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Field Evaluation of Culture plus Latex Sweep Serotyping for Detection of Multiple Pneumococcal Serotype Colonisation in Infants and Young Children

  • Paul Turner ,

    Current address: Cambodia-Oxford Medical Research Unit, Angkor Hospital for Children, Siem Reap, Kingdom of Cambodia

    Affiliations Shoklo Malaria Research Unit, Mae Sot, Thailand, Mahidol-Oxford Tropical Medicine Research Unit, Bangkok, Thailand, Centre for Tropical Medicine, University of Oxford, Oxford, United Kingdom

  • Claudia Turner,

    Current address: Cambodia-Oxford Medical Research Unit, Angkor Hospital for Children, Siem Reap, Kingdom of Cambodia

    Affiliations Shoklo Malaria Research Unit, Mae Sot, Thailand, Mahidol-Oxford Tropical Medicine Research Unit, Bangkok, Thailand, Centre for Tropical Medicine, University of Oxford, Oxford, United Kingdom

  • Auscharee Jankhot,

    Affiliation Shoklo Malaria Research Unit, Mae Sot, Thailand

  • Kawalee Phakaudom,

    Affiliation Shoklo Malaria Research Unit, Mae Sot, Thailand

  • Francois Nosten,

    Affiliations Shoklo Malaria Research Unit, Mae Sot, Thailand, Mahidol-Oxford Tropical Medicine Research Unit, Bangkok, Thailand, Centre for Tropical Medicine, University of Oxford, Oxford, United Kingdom

  • David Goldblatt

    Affiliation Immunobiology Unit, Institute of Child Health, University College London, London, United Kingdom

Field Evaluation of Culture plus Latex Sweep Serotyping for Detection of Multiple Pneumococcal Serotype Colonisation in Infants and Young Children

  • Paul Turner, 
  • Claudia Turner, 
  • Auscharee Jankhot, 
  • Kawalee Phakaudom, 
  • Francois Nosten, 
  • David Goldblatt



Nasopharyngeal swab (NPS) culture by World Health Organisation (WHO) methodology underestimates multiple pneumococcal serotype colonisation compared to a simple culture and latex sweep method. The impacts of this on descriptions of pneumococcal serotype distributions and colonisation dynamics in infancy are not clear.


8,736 NPS collected from infants enrolled into a longitudinal study were processed to evaluate the field utility of the latex sweep method. 1,107 had previously been cultured by WHO methodology. Additionally, colonisation results were compared in 100 matched pairs of infants, where swabs from an individual were cultured either by WHO or latex sweep method.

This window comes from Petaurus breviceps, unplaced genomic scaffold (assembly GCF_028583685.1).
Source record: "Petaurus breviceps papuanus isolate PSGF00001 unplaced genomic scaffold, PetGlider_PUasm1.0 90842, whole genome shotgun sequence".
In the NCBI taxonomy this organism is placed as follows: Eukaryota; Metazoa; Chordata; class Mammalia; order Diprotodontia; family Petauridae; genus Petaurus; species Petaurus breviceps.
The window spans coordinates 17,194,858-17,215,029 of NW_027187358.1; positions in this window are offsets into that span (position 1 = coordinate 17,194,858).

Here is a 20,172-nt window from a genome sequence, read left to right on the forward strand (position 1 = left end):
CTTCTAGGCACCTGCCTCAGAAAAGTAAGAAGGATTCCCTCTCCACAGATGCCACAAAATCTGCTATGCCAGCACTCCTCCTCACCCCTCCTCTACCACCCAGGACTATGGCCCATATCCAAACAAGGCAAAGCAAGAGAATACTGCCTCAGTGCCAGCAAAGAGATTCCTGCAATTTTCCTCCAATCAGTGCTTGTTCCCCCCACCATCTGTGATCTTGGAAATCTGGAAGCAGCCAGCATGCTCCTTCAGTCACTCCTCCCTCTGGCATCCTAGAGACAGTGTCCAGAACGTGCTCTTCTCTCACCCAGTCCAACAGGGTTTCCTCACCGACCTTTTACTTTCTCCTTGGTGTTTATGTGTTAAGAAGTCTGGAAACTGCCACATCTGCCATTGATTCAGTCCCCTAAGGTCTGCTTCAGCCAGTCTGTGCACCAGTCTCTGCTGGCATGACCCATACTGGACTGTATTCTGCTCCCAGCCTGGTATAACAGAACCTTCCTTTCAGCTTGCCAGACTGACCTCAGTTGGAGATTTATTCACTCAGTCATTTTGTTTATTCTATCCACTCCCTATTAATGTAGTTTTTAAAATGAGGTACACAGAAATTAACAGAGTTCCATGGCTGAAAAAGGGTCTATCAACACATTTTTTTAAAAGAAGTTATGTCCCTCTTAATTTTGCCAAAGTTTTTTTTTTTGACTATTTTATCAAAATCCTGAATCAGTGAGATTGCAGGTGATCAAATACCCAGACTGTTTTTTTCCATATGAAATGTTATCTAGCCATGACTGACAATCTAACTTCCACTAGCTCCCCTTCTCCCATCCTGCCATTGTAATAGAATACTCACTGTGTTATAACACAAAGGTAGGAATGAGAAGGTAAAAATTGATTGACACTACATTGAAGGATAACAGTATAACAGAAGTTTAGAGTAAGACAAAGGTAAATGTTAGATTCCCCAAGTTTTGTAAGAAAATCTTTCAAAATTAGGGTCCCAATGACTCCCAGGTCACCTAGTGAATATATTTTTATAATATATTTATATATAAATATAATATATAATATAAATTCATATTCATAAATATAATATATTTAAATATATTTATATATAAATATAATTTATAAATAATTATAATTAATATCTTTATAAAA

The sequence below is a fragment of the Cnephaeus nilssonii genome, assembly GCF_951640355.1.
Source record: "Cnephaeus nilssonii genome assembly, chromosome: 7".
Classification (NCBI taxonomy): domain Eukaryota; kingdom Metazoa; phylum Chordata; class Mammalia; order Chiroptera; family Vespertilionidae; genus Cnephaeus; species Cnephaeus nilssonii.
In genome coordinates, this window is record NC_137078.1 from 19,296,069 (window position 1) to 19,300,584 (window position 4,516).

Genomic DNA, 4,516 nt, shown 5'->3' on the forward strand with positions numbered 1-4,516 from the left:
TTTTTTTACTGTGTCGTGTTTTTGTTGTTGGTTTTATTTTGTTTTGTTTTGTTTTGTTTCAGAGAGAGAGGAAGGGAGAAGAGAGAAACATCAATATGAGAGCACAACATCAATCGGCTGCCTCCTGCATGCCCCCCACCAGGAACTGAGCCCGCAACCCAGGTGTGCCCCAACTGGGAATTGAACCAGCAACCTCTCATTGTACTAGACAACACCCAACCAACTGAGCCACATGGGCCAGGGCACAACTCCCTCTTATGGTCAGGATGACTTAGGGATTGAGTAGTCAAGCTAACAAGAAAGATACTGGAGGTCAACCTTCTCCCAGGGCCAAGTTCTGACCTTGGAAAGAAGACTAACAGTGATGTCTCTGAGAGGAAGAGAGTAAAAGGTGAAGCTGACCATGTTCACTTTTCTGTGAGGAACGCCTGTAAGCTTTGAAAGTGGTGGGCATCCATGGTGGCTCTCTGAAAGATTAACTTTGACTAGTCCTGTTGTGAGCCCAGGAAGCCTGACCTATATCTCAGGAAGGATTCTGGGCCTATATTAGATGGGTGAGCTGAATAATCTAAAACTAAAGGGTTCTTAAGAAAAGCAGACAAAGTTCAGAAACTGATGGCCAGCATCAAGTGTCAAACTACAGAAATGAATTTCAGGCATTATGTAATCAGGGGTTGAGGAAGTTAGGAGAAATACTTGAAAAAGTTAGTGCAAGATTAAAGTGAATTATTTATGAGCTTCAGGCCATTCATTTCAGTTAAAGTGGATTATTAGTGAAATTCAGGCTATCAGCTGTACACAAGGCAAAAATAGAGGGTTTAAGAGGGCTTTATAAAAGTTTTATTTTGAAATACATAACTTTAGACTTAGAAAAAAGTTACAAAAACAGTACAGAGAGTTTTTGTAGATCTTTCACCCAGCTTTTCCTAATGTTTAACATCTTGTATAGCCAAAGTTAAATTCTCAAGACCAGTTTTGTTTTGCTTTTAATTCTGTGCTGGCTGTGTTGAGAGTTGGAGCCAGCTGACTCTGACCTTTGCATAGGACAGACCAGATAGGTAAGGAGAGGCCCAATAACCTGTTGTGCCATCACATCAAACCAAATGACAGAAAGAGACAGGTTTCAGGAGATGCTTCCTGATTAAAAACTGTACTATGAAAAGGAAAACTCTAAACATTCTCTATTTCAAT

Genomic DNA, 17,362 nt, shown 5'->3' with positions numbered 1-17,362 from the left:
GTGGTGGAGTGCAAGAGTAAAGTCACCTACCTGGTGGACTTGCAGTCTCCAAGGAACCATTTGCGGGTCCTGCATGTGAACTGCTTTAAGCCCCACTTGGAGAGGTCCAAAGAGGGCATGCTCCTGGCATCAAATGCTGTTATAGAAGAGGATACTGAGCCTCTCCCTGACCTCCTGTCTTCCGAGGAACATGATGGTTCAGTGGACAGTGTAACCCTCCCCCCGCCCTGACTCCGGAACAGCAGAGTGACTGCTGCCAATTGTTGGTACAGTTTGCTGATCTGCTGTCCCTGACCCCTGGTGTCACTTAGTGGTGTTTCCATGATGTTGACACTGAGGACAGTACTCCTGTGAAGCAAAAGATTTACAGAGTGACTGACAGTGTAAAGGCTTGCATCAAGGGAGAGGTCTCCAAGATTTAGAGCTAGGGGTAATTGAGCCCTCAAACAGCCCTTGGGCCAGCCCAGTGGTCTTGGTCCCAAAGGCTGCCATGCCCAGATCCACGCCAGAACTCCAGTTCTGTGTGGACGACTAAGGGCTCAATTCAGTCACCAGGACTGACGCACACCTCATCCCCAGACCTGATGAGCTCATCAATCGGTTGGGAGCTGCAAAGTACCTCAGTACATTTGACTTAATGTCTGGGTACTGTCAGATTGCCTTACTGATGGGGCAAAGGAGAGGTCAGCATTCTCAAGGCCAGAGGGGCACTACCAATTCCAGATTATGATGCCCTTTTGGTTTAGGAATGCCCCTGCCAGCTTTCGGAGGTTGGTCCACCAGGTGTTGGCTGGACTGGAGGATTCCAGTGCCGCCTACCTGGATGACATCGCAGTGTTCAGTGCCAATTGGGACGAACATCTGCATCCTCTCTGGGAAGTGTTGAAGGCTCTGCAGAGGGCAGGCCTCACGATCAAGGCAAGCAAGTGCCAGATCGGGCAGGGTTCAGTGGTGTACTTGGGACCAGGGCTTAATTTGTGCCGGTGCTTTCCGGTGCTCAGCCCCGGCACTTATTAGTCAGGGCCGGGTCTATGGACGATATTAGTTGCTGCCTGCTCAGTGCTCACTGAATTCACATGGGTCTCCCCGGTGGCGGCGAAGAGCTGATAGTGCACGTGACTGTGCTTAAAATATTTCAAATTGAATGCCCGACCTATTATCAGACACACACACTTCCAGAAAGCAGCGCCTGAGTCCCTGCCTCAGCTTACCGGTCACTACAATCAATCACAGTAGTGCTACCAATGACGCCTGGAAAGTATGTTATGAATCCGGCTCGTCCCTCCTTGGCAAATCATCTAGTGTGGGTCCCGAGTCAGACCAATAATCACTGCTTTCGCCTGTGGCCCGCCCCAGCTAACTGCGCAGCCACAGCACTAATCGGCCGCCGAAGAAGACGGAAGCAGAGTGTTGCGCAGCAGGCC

In 1,107 swabs cultured by both methods, the latex sweep method was three times more likely to detect colonisation with multiple pneumococcal serotypes than the WHO method (p<0.001). At least one common serotype was identified in 91.2% of swabs from which typeable pneumococci were detected by both methods. Agreement improved with increasing colonisation density (p = 0.03). Estimates of age at first pneumococcal acquisition and colonisation duration were not affected by culture/serotyping method. However, a greater number of serotype carriage episodes were detected in infants cultured by latex sweep (p = 0.03). The overall rate of non-vaccine type pneumococcal acquisition was also greater in infants cultured by latex sweep (p = 0.04).


Latex sweep serotyping was feasible to perform on a large specimen collection. Multiple serotype colonisation detection was significantly improved compared with WHO methodology. However, use of the latex sweep method is unlikely to significantly alter colonisation study serotype distribution or colonisation dynamics results.


Streptococcus pneumoniae is a common inhabitant of the human nasopharynx and colonisation is thought to always precede infection [1]. Understanding the dynamics of colonisation is of considerable importance now that pneumococcal conjugate vaccines (PCV), covering 7–13 of the >90 pneumococcal serotypes, have been introduced into many countries routine childhood immunisation schedules. These vaccines reduce colonisation by serotypes included in the formulation [2]. As a result of this, there have been observed changes in the pneumococcal serotypes associated with colonisation and invasive disease [3], [4].